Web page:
The more technology seems to free us the more it also confines us. Ironic, isn't it? Gibson explores both these sides of the technology coin in Neuromancer. Cyberspace allows Case the ability to be free of the "meat" of his body and all the bad stuff of the world like disease, overpopulation, and violence. But the threat of flatlining also confines him and threatens to trap him in cyberspace forever. Molly's technological modifications free her from her previous life as a squatter, but what she had to do to get those modifications confine her to constant guilt about the past. Freedom and confinement are balancing forces in Gibson's world. You can't have one without the other.
Questions About Freedom and Confinement
- Many of the characters seem to be seeking their personal freedom. Who are these characters, and what are they looking to be freed from? Do they succeed? How do you know?
- What social forces confine the characters of the novel (economics, politics, culture, etc)? Does one social force seem to confine more than the rest? Why or why not?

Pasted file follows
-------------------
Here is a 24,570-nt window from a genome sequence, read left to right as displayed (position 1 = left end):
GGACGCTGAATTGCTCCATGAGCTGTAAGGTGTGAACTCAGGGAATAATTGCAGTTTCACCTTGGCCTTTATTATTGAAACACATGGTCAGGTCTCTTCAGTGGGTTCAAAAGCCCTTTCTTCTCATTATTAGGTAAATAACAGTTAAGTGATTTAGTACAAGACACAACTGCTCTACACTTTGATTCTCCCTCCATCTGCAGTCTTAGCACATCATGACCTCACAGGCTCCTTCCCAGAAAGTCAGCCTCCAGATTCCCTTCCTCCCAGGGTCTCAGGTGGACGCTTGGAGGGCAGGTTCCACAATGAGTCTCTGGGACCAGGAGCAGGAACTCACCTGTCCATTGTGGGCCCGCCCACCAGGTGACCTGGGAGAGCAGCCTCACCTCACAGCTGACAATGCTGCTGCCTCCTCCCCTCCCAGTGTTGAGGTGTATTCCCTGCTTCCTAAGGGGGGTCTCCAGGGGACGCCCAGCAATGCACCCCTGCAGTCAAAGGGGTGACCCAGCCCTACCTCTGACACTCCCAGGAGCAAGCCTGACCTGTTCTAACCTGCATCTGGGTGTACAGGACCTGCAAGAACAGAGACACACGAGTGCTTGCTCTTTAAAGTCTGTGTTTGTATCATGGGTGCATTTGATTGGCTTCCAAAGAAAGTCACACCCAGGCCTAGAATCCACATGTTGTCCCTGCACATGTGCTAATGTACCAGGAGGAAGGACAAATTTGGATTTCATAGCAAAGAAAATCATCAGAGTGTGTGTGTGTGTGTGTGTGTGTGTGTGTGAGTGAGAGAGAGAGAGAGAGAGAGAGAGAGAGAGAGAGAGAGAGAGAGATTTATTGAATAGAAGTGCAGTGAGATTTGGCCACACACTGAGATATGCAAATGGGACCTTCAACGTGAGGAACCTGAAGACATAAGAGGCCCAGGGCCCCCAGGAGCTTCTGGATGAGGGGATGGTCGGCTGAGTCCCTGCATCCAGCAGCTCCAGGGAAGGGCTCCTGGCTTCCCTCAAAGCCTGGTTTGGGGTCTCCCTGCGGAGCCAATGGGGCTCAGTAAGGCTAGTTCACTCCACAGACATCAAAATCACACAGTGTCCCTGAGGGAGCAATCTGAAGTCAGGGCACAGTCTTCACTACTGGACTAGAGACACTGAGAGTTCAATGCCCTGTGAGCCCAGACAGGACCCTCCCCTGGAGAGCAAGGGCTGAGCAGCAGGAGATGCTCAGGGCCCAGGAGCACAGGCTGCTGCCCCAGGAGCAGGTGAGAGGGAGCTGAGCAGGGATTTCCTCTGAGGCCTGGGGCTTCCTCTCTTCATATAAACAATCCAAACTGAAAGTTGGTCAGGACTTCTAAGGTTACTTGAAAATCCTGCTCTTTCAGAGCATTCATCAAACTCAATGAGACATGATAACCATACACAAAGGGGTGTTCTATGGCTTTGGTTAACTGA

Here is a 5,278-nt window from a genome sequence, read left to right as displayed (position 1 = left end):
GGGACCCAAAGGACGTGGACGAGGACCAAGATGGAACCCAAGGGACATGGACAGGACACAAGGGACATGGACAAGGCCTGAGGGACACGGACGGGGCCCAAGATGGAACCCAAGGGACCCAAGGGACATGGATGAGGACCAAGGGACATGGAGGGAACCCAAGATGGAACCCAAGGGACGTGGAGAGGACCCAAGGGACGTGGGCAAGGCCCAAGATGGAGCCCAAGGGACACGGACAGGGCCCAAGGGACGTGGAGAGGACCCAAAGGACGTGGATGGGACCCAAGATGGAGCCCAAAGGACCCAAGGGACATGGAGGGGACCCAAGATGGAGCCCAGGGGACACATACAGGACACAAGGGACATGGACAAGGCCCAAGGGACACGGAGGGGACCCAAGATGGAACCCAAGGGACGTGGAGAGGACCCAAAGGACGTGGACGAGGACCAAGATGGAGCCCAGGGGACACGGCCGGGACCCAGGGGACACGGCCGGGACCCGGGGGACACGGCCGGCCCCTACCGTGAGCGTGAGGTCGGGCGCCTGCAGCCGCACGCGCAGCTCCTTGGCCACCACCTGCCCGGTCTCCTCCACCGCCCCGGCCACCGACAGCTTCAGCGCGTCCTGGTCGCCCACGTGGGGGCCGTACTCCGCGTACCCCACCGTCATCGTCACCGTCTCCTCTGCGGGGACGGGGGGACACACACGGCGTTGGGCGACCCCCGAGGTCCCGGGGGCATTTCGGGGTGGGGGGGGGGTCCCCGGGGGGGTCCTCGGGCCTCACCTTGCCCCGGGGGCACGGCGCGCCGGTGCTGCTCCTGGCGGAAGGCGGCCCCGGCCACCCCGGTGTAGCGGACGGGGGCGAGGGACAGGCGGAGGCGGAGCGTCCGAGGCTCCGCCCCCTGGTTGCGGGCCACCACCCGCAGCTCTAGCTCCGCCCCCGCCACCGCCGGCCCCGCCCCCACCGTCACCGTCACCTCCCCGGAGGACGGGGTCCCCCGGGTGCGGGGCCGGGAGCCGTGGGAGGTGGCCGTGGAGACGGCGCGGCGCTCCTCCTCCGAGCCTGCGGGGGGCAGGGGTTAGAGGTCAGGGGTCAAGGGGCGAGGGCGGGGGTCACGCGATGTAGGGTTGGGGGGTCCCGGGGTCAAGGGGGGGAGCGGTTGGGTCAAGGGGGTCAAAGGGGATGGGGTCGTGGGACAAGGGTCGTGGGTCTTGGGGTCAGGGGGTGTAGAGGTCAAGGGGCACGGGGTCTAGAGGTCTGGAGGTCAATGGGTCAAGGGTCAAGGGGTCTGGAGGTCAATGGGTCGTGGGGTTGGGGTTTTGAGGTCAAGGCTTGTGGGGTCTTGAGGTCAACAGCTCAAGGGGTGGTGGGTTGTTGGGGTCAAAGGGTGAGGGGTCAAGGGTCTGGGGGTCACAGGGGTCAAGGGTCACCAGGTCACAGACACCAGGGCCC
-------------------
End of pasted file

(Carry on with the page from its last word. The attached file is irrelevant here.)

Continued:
- Is Wintermute's personal quest an expression of freedom or confinement? Why do you think so?
- In your own life, how do you see technology as a source of freedom and/or confinement?
Chew on This
Case has freed himself from his past after making his peace with Linda in Neuromancer's world. Molly, however, does not get a chance to free herself from her past because she never confronts Hideo.
The lower social classes like those of Night City have more freedom to pursue their desires than the Tessier-Ashpools. But that freedom comes at the cost of a more volatile and dangerous life.